The assignment I hate grading October 14, 2013Posted by mareserinitatis in education, teaching.
Tags: frustration, grading, homework
I have been giving an assignment in my class the past few years. However, after doing this three years in a row with refinements in each iteration, I’m contemplating whether or not it’s time to throw my hands up in the air and say, “Forget it!”
I have to admit a personal bias in this one: I hate grading this assignment. It’s time consuming and not something that really keeps my attention. Each year I’ve given it, I have gotten more explicit in my instructions. Each year, I have a large portion of students who either ignore the instructions and do it the way they want or completely get it wrong. There are always students who don’t read the instructions, but the latter group makes me anxious. I will present information like “A implies B” and “C implies D.” I ask the students about it, and they will insist that A implies D.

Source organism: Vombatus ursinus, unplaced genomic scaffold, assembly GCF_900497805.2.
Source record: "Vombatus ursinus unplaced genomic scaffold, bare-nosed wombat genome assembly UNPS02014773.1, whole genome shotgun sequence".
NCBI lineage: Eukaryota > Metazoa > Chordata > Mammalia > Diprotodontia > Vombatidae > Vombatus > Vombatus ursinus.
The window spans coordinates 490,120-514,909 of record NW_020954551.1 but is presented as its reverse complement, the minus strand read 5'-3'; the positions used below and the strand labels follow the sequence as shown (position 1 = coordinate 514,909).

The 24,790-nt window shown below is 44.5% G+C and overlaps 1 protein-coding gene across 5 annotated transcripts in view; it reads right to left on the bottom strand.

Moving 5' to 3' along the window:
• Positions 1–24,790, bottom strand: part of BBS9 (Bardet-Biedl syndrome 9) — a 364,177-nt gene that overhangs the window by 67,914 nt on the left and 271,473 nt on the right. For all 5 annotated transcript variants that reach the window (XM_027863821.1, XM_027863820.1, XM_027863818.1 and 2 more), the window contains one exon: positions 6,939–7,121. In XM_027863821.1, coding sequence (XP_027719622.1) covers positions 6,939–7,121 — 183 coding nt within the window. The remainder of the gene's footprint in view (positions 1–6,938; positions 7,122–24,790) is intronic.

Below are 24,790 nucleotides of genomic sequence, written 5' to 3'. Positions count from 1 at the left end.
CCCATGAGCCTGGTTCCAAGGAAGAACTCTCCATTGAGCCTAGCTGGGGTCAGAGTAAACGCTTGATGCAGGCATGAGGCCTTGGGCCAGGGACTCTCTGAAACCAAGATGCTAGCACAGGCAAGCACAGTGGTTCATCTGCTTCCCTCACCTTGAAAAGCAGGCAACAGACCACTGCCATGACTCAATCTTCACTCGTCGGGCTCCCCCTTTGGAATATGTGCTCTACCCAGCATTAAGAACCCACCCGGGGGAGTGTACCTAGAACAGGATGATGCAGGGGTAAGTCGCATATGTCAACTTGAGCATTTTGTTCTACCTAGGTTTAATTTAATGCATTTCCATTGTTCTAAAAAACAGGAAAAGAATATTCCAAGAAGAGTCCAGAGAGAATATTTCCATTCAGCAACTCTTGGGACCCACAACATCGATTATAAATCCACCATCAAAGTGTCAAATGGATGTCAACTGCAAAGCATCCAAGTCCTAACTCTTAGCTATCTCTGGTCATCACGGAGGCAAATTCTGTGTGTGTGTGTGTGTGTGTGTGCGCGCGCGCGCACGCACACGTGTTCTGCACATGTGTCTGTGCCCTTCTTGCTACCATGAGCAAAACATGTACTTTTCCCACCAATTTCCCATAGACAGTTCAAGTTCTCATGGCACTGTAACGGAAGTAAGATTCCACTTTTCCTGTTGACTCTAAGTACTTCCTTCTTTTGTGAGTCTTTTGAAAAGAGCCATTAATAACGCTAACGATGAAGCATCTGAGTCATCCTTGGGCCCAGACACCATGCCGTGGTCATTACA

To be fair, about 2/3 of the students seem to get it. About 1/3 REALLY get it and do a great job. Their analysis is wonderful, and I think they really benefit from the assignment.
I’m left wondering if I’m not doing something right that 1/3 of the students aren’t getting it or that I must be awesome that 2/3 are. I suspect part of it is that it’s really hard to see so many students not get something so fundamental to their education. Despite what you may have taken away from my description of the assignment, it’s really a matter of trying to get students to analyze their own thoughts and then draw conclusions about how to approach school based on those thoughts. I worry that if they can’t figure those things out, how well can they really handle the more rigorous content?